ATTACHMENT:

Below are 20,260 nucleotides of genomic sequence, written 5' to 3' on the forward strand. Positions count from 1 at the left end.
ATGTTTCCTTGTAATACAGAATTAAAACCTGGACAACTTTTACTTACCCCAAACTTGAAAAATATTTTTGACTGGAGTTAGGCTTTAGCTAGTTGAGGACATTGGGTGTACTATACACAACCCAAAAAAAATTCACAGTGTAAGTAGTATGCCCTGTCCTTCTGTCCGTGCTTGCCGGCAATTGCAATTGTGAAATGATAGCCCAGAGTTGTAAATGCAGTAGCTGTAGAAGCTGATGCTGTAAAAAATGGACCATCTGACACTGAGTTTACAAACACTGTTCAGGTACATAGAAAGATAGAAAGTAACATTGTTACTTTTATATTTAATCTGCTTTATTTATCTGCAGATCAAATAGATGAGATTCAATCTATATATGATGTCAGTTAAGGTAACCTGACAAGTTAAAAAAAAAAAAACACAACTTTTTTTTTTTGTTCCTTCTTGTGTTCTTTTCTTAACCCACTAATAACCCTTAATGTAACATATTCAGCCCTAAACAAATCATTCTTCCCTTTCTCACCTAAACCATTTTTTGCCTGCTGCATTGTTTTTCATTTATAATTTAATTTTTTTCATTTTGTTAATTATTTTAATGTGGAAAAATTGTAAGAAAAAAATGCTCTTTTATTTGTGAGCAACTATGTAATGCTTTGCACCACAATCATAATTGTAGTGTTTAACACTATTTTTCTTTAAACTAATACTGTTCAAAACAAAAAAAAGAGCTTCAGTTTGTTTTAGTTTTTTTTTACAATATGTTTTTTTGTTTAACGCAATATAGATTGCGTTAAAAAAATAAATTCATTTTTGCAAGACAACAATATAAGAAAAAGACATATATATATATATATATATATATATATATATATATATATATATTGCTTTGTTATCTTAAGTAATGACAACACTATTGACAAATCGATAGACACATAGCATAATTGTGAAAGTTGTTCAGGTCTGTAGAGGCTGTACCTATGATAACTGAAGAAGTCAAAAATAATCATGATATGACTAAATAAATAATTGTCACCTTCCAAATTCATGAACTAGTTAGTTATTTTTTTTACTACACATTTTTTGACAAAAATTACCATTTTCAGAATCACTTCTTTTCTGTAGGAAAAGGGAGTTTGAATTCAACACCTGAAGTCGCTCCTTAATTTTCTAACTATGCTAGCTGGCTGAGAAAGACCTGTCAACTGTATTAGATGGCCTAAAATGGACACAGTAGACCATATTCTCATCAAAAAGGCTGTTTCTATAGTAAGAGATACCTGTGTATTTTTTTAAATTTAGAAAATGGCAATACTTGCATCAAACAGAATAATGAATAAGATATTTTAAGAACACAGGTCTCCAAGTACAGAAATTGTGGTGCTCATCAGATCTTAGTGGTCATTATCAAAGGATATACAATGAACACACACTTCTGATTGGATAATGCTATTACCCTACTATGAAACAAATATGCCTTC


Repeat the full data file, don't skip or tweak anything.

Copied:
Below are 20,260 nucleotides of genomic sequence, written 5' to 3' on the forward strand. Positions count from 1 at the left end.
ATGTTTCCTTGTAATACAGAATTAAAACCTGGACAACTTTTACTTACCCCAAACTTGAAAAATATTTTTGACTGGAGTTAGGCTTTAGCTAGTTGAGGACATTGGGTGTACTATACACAACCCAAAAAAAATTCACAGTGTAAGTAGTATGCCCTGTCCTTCTGTCCGTGCTTGCCGGCAATTGCAATTGTGAAATGATAGCCCAGAGTTGTAAATGCAGTAGCTGTAGAAGCTGATGCTGTAAAAAATGGACCATCTGACACTGAGTTTACAAACACTGTTCAGGTACATAGAAAGATAGAAAGTAACATTGTTACTTTTATATTTAATCTGCTTTATTTATCTGCAGATCAAATAGATGAGATTCAATCTATATATGATGTCAGTTAAGGTAACCTGACAAGTTAAAAAAAAAAAAACACAACTTTTTTTTTTTGTTCCTTCTTGTGTTCTTTTCTTAACCCACTAATAACCCTTAATGTAACATATTCAGCCCTAAACAAATCATTCTTCCCTTTCTCACCTAAACCATTTTTTGCCTGCTGCATTGTTTTTCATTTATAATTTAATTTTTTTCATTTTGTTAATTATTTTAATGTGGAAAAATTGTAAGAAAAAAATGCTCTTTTATTTGTGAGCAACTATGTAATGCTTTGCACCACAATCATAATTGTAGTGTTTAACACTATTTTTCTTTAAACTAATACTGTTCAAAACAAAAAAAAGAGCTTCAGTTTGTTTTAGTTTTTTTTTACAATATGTTTTTTTGTTTAACGCAATATAGATTGCGTTAAAAAAATAAATTCATTTTTGCAAGACAACAATATAAGAAAAAGACATATATATATATATATATATATATATATATATATATATATATATTGCTTTGTTATCTTAAGTAATGACAACACTATTGACAAATCGATAGACACATAGCATAATTGTGAAAGTTGTTCAGGTCTGTAGAGGCTGTACCTATGATAACTGAAGAAGTCAAAAATAATCATGATATGACTAAATAAATAATTGTCACCTTCCAAATTCATGAACTAGTTAGTTATTTTTTTTACTACACATTTTTTGACAAAAATTACCATTTTCAGAATCACTTCTTTTCTGTAGGAAAAGGGAGTTTGAATTCAACACCTGAAGTCGCTCCTTAATTTTCTAACTATGCTAGCTGGCTGAGAAAGACCTGTCAACTGTATTAGATGGCCTAAAATGGACACAGTAGACCATATTCTCATCAAAAAGGCTGTTTCTATAGTAAGAGATACCTGTGTATTTTTTTAAATTTAGAAAATGGCAATACTTGCATCAAACAGAATAATGAATAAGATATTTTAAGAACACAGGTCTCCAAGTACAGAAATTGTGGTGCTCATCAGATCTTAGTGGTCATTATCAAAGGATATACAATGAACACACACTTCTGATTGGATAATGCTATTACCCTACTATGAAACAAATATGCCTTC